Michigan has emerged as the latest state to introduce regulated sports wagering thanks to the sign off last week of Bill 4926. The bill, which makes provisions for terrestrial and online sports betting, will be presented to the state Governor Rick Snyder who has the final say as to whether or not it makes it onto the statute book.
If passed, citizens of Michigan aged 21 years and over will be able to register with one of the state’s three Detroit casinos as well as 23 tribal gaming venues and place wagers online. Tax has been set at eight per cent, 30 per cent of which will go to the city of Detroit, five per cent to state school aid and transportation, five per cent to horse racing and the remainder to the Michigan Internet Gaming Fund.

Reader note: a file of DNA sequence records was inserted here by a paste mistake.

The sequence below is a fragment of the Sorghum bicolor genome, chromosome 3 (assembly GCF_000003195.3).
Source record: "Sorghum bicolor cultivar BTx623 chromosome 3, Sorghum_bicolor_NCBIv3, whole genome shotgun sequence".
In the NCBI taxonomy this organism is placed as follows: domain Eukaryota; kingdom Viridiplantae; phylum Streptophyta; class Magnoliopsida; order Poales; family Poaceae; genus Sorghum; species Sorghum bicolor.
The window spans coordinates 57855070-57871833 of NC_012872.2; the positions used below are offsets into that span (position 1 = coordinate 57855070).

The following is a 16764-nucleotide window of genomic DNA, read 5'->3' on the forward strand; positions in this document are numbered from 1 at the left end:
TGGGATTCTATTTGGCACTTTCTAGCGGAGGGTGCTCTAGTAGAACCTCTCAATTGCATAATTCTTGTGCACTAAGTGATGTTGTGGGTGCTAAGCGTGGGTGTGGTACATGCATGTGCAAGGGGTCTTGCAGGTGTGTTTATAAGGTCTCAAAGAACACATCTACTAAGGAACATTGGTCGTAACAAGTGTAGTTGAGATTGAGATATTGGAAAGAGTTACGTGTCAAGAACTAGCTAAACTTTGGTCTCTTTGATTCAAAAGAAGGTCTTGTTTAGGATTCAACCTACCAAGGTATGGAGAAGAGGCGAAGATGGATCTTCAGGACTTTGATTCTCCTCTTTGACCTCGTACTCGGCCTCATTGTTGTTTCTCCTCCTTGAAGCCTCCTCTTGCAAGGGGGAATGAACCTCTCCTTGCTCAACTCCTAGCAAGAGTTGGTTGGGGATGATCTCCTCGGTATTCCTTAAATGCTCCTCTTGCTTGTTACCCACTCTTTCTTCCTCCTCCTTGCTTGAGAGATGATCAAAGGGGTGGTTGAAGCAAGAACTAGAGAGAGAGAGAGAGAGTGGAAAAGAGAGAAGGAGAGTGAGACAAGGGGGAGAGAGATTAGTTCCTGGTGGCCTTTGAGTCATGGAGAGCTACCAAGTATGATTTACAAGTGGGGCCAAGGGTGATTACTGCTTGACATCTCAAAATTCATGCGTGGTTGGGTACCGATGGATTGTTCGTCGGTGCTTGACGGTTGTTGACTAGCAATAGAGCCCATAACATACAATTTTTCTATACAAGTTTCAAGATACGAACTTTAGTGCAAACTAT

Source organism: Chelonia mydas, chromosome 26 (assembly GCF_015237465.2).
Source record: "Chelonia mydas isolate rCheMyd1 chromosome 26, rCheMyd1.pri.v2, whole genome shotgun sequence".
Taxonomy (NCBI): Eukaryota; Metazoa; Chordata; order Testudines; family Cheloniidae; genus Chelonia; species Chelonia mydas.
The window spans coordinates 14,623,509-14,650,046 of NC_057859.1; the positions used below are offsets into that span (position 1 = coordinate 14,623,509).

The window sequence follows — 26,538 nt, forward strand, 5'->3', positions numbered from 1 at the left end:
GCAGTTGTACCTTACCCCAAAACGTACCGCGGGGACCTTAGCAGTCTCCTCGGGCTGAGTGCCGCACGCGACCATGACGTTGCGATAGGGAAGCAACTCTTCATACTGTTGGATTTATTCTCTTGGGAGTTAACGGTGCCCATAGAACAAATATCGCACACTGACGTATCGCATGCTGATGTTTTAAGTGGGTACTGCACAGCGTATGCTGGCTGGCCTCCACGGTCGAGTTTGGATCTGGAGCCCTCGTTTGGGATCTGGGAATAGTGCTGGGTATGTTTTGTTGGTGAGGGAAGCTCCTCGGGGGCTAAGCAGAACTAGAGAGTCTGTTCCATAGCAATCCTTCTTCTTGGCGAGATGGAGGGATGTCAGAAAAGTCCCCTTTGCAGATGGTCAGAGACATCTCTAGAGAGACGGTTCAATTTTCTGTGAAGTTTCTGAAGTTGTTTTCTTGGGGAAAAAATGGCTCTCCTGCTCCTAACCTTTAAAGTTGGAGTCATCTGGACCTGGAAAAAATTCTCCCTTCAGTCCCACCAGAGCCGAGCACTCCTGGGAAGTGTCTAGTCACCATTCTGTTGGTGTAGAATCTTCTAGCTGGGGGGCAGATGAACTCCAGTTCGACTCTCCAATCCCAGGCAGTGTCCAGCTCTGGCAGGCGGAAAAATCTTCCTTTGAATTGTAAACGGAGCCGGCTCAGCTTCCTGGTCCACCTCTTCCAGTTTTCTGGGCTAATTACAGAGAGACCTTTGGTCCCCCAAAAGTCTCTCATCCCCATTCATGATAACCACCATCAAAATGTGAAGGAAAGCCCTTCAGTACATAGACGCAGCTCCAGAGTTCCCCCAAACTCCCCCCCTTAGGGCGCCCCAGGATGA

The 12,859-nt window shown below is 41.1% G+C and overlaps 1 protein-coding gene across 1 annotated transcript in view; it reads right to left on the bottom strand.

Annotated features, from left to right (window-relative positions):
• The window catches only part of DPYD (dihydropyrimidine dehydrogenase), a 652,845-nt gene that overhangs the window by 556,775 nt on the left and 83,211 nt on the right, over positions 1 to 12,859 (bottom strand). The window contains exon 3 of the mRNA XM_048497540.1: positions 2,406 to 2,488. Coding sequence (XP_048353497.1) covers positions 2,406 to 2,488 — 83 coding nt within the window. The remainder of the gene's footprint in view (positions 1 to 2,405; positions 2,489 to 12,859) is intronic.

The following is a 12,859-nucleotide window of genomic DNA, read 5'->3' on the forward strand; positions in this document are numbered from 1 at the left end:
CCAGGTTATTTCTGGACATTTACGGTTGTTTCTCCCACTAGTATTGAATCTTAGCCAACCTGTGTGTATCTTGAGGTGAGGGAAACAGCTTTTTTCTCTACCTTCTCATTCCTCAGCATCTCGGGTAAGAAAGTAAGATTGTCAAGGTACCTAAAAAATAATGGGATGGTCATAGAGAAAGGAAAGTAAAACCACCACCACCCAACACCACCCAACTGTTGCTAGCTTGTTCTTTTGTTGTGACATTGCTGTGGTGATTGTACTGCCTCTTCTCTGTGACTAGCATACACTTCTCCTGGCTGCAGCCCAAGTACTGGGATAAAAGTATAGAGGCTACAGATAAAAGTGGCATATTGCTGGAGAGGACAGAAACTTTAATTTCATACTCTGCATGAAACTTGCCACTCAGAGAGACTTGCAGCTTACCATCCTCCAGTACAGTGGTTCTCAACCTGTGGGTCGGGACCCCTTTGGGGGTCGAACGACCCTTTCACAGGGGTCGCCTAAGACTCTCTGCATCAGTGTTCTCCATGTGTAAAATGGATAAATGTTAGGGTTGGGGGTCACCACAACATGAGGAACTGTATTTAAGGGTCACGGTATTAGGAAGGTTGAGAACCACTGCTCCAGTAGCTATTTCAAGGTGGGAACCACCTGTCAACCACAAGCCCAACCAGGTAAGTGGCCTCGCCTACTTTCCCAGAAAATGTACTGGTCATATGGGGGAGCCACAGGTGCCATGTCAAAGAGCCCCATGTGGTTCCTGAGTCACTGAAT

Revenues generated from the tribal casinos, will be split differently, with 25 per cent going to the Michigan Strategic Fund and 75 per cent to the state’s gaming fund. At least $1m per annum has been earmarked to pay for research, education and treatment of problem gambling.
Among the first commercial interests to respond to the news was internet gambling software solutions provider GAN which said it was strongly positioned to serve Michigan’s casino operators. Company CEO Dermot Smurfit stated: “GAN is one of only two fully licensed B2B-only platform vendors in New Jersey, the largest casino in Pennsylvania as a client and one of the very few B2B-only technology vendors with the requisite technical expertise and ‘day one’ New Jersey experience to credibly serve Michigan’s land-based casinos.”